Animal therapy is proven helpful for anxiety, depression, and other mental health conditions. The government is supporting patients who want to enjoy the companionship of ESAs for managing their symptoms. An ESA letter NY allows you to fly and live with your support animal without paying extra fees or deposits.
In this post, we are going to discuss how to rent an apartment with your emotional support animal.
Get an Emotional Support Animal Letter
Getting an emotional support animal letter will help the ESA accommodation process go smoothly. It ensures that you are getting emotional support from your pet for managing a mental health condition, such as depression, anxiety, PTSD, etc.
An ESA letter NY should be signed by a licensed mental health professional. The letter must contain the contact details of the professional. Your landlord can ask you to show an emotional support animal letter, but can’t deny you housing because of an ESA.
With telemedicine technology, it’s very easy to get an ESA letter-
- Fill a simple form
- Talk to a therapist through the HIPAA-compliant software
- Receive ESA letter in PDF format via email
Know Your Rights
Under the Fair Housing Act, tenants are allowed to live with their emotional support animals without paying extra pet deposits. In other words, the landlord’s pet-related policies don’t apply to an ESA, even in no-pet regions.
Additionally, you can fly with your emotional support animal under the Air Carrier Access Act. You don’t have to pay pet fees to travel with your ESA.
Tenants need to learn the ESA regulations so that they can get all the benefits of owning emotional support animals.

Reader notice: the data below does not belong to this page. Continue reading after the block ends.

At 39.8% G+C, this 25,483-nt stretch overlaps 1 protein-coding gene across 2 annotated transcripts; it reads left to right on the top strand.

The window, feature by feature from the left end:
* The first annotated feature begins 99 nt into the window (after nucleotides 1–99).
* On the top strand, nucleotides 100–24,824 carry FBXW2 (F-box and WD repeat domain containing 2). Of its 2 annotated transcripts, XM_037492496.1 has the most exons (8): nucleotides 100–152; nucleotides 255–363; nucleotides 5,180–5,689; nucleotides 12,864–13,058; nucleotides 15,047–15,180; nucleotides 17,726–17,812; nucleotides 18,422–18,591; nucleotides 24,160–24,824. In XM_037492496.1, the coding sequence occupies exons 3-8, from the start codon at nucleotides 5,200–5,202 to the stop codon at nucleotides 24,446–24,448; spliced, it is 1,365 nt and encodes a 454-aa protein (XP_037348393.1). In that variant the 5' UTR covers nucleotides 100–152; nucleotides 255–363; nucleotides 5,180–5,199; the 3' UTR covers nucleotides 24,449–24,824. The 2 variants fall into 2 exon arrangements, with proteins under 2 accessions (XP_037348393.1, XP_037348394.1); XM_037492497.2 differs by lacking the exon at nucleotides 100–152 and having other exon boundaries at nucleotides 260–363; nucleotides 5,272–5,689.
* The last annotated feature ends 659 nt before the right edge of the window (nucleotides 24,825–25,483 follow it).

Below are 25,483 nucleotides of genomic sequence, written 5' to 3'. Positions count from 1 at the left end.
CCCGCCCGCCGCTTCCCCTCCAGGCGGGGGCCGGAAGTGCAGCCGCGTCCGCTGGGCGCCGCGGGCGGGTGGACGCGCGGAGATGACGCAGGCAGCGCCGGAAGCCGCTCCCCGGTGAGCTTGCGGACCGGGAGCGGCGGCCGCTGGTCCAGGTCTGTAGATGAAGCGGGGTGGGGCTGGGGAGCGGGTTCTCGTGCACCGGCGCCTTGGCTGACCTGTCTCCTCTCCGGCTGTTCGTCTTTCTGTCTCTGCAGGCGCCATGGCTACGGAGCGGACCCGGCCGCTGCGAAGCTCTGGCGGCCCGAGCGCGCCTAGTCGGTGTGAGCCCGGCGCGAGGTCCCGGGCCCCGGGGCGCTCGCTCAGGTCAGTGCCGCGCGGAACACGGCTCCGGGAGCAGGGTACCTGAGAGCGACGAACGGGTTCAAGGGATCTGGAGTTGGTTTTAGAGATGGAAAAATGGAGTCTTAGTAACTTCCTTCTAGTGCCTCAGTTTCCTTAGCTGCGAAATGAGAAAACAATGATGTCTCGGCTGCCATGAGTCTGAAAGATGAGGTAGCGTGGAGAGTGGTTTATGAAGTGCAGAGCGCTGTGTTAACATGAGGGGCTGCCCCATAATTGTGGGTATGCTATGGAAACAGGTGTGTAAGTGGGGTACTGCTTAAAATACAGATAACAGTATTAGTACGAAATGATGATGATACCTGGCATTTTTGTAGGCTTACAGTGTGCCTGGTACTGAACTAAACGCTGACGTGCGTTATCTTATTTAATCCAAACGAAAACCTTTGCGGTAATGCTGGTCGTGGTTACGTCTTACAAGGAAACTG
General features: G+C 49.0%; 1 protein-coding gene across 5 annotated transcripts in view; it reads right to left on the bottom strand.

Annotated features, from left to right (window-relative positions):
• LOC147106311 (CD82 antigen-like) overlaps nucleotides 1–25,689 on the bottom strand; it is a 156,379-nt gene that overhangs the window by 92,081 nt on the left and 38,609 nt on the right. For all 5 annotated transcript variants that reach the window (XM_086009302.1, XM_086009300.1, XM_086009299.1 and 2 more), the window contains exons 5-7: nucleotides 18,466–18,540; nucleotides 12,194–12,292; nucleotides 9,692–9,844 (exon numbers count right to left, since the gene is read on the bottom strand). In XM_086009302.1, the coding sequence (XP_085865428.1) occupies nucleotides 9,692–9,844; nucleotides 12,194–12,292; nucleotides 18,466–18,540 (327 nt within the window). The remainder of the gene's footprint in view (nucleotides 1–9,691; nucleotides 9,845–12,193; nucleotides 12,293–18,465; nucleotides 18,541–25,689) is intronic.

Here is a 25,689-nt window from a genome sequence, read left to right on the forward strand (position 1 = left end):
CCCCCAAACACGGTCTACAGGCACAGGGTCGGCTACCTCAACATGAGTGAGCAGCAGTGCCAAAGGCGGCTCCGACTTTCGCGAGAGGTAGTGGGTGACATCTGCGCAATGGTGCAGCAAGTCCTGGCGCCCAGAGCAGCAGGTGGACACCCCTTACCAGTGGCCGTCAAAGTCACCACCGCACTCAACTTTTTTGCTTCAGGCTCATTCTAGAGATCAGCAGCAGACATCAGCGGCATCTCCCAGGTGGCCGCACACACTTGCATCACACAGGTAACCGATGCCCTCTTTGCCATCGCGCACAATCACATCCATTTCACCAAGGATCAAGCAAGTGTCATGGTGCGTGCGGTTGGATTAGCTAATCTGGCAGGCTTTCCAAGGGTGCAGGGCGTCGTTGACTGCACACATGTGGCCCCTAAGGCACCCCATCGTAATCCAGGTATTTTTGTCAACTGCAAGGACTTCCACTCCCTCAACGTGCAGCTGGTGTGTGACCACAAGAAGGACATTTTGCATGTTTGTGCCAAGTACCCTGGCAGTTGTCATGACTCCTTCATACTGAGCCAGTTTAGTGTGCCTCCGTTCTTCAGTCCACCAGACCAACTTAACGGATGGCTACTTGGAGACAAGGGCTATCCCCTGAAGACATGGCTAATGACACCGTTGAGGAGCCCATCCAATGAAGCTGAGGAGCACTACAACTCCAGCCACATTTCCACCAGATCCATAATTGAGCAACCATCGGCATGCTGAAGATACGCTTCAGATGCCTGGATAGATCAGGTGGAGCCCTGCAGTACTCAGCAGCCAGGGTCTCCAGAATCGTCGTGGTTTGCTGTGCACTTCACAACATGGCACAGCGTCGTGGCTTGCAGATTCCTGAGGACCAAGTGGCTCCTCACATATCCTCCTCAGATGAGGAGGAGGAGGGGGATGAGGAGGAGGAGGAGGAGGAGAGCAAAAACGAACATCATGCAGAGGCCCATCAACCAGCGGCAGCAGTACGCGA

Talk to Your Landlord About Your ESA
After you get an emotional support animal letter and found an apartment for rent, next is to approach your landlord. Be transparent, and have an open discussion with them regarding your support animal. You can simply start by saying you live with your ESA for easing symptoms of your mental illness. Also, state other benefits you are getting from your animal.
Many landlords don’t have any problem with the tenants who want to live with their ESAs. If your landlord says they don’t allow ESAs, simply talk to them regarding the Fair Housing Act. Chances are more that they comply with their obligations under the federal rules. In case your landlord has any questions regarding your ESA, they can clear those by contacting you.
After you submit your ESA accommodation request, your landlord will respond promptly, within a few days. However, they can’t charge you anything for ESA requests.
Train Your Support Animal to Behave
Your landlord can ask you to show your ESA letter, but can’t deny you housing. However, they can deny your ESA accommodation request only in limited circumstances, such as safety risks to others. The landlord can also deny ESA in the case of physical damage to their property and others’ properties. So, it’s necessary to train your support animal to behave in public.
Important commands to teach your emotional support animal-
- Recall – to keep your pet safe from harmful situations
- Stay – based on three parameters – distance, duration, and distraction
- Sit – make your pet to go down into a sitting position
- Settle – settling your dog of their own accord
When training your ESA, use the “treat method” to promote positive behavior. Give a treat every time your pet obeys your commands. Train your pet only when you are feeling good and positive. Prefer splitting training sessions into 10-15 minutes rather than one 60-minute session.
Living with an ESA provides comfort and support for managing common mental illnesses, such as anxiety, depression, etc. Before renting an apartment, you should register your pet as an emotional support animal. You can do so by talking to a therapist online. Learn about your ESA rights, such as living and flying with an ESA. Talk to your landlord regarding ESA accommodation, and show the ESA letter if they ask for it. Give your ESA obedient training to reduce safety risks to other individuals.
Apply for your ESA letter NY to live with your support animal legally.